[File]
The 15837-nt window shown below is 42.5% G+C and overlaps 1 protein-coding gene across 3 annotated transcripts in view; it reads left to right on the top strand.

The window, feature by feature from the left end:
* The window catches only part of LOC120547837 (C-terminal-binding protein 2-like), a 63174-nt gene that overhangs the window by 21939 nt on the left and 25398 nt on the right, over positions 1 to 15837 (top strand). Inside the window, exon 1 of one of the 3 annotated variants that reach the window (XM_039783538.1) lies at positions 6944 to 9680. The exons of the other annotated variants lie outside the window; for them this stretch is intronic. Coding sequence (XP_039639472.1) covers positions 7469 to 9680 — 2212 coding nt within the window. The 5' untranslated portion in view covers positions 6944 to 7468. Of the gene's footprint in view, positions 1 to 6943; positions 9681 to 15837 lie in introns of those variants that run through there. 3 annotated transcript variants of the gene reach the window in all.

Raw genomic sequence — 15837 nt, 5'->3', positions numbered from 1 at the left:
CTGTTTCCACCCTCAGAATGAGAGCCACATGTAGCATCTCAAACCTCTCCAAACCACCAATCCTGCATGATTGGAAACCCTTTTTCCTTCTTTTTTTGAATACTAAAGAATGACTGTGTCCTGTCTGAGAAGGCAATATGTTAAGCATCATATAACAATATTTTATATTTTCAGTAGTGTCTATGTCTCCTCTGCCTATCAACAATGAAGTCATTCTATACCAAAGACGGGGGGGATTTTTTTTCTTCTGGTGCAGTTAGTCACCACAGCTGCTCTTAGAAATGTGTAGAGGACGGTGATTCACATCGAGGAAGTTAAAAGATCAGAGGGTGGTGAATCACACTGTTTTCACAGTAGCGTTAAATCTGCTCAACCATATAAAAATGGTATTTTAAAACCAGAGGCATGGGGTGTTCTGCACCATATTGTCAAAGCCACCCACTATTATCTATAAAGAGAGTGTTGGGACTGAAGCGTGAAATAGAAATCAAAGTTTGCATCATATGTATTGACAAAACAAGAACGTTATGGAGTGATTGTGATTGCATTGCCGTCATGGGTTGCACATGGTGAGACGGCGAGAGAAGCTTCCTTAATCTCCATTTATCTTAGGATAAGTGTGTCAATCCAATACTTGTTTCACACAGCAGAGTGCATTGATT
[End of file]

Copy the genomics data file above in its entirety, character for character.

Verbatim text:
The 15837-nt window shown below is 42.5% G+C and overlaps 1 protein-coding gene across 3 annotated transcripts in view; it reads left to right on the top strand.

The window, feature by feature from the left end:
* The window catches only part of LOC120547837 (C-terminal-binding protein 2-like), a 63174-nt gene that overhangs the window by 21939 nt on the left and 25398 nt on the right, over positions 1 to 15837 (top strand). Inside the window, exon 1 of one of the 3 annotated variants that reach the window (XM_039783538.1) lies at positions 6944 to 9680. The exons of the other annotated variants lie outside the window; for them this stretch is intronic. Coding sequence (XP_039639472.1) covers positions 7469 to 9680 — 2212 coding nt within the window. The 5' untranslated portion in view covers positions 6944 to 7468. Of the gene's footprint in view, positions 1 to 6943; positions 9681 to 15837 lie in introns of those variants that run through there. 3 annotated transcript variants of the gene reach the window in all.

Raw genomic sequence — 15837 nt, 5'->3', positions numbered from 1 at the left:
CTGTTTCCACCCTCAGAATGAGAGCCACATGTAGCATCTCAAACCTCTCCAAACCACCAATCCTGCATGATTGGAAACCCTTTTTCCTTCTTTTTTTGAATACTAAAGAATGACTGTGTCCTGTCTGAGAAGGCAATATGTTAAGCATCATATAACAATATTTTATATTTTCAGTAGTGTCTATGTCTCCTCTGCCTATCAACAATGAAGTCATTCTATACCAAAGACGGGGGGGATTTTTTTTCTTCTGGTGCAGTTAGTCACCACAGCTGCTCTTAGAAATGTGTAGAGGACGGTGATTCACATCGAGGAAGTTAAAAGATCAGAGGGTGGTGAATCACACTGTTTTCACAGTAGCGTTAAATCTGCTCAACCATATAAAAATGGTATTTTAAAACCAGAGGCATGGGGTGTTCTGCACCATATTGTCAAAGCCACCCACTATTATCTATAAAGAGAGTGTTGGGACTGAAGCGTGAAATAGAAATCAAAGTTTGCATCATATGTATTGACAAAACAAGAACGTTATGGAGTGATTGTGATTGCATTGCCGTCATGGGTTGCACATGGTGAGACGGCGAGAGAAGCTTCCTTAATCTCCATTTATCTTAGGATAAGTGTGTCAATCCAATACTTGTTTCACACAGCAGAGTGCATTGATT